District parents Moira Allbritton and Suzy Reid said they also worry about students in the changeover and felt most parents did not realize the disruption coming. Both sit on district advisory boards and expressed concern about the lack of outreach to parents about the impacts of the deal.
“Parents don’t know there is going to be a shakeup, and we are already sitting on edge about our child’s education and what’s happening on that,” said Suzy Reid, parent of an eighth grader and tenth grader. “I don’t think the mid-year (retirements) happen this often and to have it happen this year, this adds an extra layer of confusion for the teachers and the students and it’s disruptive.” (Disclosure: Reid is an occasional contributor to Voice of San Diego.)
Reid said she is also concerned about having long-term subs who might lack the proper credentials serve as replacements, and her biggest concern “is that lack of continuity and the disruption for high school students particularly, especially those that have higher rigor classes, like AP classes or honors classes.”
For Allbritton, the mother of a Serra High student and a middle-schooler at Grant K-8, “it just seems like one more hugely disruptive thing.”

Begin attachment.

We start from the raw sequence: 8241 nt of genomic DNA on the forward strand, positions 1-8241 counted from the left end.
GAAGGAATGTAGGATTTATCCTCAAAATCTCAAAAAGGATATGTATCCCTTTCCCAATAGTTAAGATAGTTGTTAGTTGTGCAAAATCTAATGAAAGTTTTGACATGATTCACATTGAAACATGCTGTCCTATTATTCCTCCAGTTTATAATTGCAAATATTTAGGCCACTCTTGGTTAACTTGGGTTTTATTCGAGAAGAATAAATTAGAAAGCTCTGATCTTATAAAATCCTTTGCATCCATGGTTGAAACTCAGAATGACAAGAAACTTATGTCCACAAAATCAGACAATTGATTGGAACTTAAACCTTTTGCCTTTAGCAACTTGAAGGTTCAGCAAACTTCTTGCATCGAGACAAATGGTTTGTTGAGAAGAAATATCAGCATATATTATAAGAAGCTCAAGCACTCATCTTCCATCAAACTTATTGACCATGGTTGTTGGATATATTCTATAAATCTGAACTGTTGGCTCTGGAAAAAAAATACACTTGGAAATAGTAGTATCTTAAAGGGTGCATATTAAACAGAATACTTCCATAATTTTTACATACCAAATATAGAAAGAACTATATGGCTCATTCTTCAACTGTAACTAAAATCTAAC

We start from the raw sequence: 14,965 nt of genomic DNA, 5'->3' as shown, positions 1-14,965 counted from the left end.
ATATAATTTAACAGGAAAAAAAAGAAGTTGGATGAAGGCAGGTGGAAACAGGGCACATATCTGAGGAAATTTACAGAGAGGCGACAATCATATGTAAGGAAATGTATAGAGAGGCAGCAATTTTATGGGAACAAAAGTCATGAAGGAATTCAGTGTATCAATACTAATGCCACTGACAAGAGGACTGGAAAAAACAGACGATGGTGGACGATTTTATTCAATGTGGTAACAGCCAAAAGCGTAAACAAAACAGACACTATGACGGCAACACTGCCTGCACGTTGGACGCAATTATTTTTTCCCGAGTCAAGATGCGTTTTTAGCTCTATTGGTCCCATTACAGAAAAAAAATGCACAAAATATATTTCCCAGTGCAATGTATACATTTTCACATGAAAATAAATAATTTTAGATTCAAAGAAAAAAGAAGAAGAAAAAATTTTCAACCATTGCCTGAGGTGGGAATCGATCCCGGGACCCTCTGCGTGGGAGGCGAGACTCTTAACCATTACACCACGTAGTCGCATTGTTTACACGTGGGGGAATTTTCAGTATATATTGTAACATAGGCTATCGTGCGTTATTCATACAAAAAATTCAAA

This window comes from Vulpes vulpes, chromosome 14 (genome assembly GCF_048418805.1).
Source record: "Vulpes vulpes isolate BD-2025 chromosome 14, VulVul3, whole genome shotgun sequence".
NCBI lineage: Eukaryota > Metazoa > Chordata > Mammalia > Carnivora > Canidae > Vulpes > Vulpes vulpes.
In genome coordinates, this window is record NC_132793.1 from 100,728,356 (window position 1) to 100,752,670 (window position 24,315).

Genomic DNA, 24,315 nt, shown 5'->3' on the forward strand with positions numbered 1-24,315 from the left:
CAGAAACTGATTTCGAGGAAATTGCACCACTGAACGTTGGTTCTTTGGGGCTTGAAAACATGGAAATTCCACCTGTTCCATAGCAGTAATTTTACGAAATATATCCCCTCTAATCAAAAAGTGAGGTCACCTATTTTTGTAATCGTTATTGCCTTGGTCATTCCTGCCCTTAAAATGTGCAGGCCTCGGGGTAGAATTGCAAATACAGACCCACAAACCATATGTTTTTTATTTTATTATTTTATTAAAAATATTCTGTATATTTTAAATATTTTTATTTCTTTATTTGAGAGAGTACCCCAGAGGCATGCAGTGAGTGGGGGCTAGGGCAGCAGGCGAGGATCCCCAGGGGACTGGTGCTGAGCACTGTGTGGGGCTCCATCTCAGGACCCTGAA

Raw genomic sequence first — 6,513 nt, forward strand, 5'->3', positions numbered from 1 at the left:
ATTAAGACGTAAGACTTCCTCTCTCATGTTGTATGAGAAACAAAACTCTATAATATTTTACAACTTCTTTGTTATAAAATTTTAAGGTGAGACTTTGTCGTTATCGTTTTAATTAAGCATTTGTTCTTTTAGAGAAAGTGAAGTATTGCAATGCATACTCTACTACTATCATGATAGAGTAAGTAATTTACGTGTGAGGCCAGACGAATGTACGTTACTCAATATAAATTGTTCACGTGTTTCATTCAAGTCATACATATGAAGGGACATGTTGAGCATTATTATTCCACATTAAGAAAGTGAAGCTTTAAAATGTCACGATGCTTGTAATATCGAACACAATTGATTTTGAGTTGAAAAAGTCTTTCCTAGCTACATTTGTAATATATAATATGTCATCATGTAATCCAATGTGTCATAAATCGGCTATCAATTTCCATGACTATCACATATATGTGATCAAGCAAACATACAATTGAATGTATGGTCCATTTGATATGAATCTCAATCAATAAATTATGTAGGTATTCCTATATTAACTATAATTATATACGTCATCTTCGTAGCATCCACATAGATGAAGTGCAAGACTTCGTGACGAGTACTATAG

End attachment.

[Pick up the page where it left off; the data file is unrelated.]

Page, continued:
Allbritton is also frustrated by the district’s messaging.
“My concern is there is a disconnect between the experience of families in the home and this rainbows and unicorns vision put out by the central office. You want to keep morale up and you don’t want to be doom and gloom, but when there is this huge disconnect between this, it is really hard,” and saying, “‘We are doing great’ makes it harder.”
She also warns it is not just teacher departures that will rock schools.
Losing a nurse or custodian before opening the doors to more students will be awful timing, she argued, and other classified employees have “a lot of institutional knowledge … Whether transportation, food service, whether paraeducators or even the folks that do IT, nursing. You just go through the list and so many of those positions, they may not be the same as a teacher, but to someone those are critical positions and are really hard to bring in a sub.”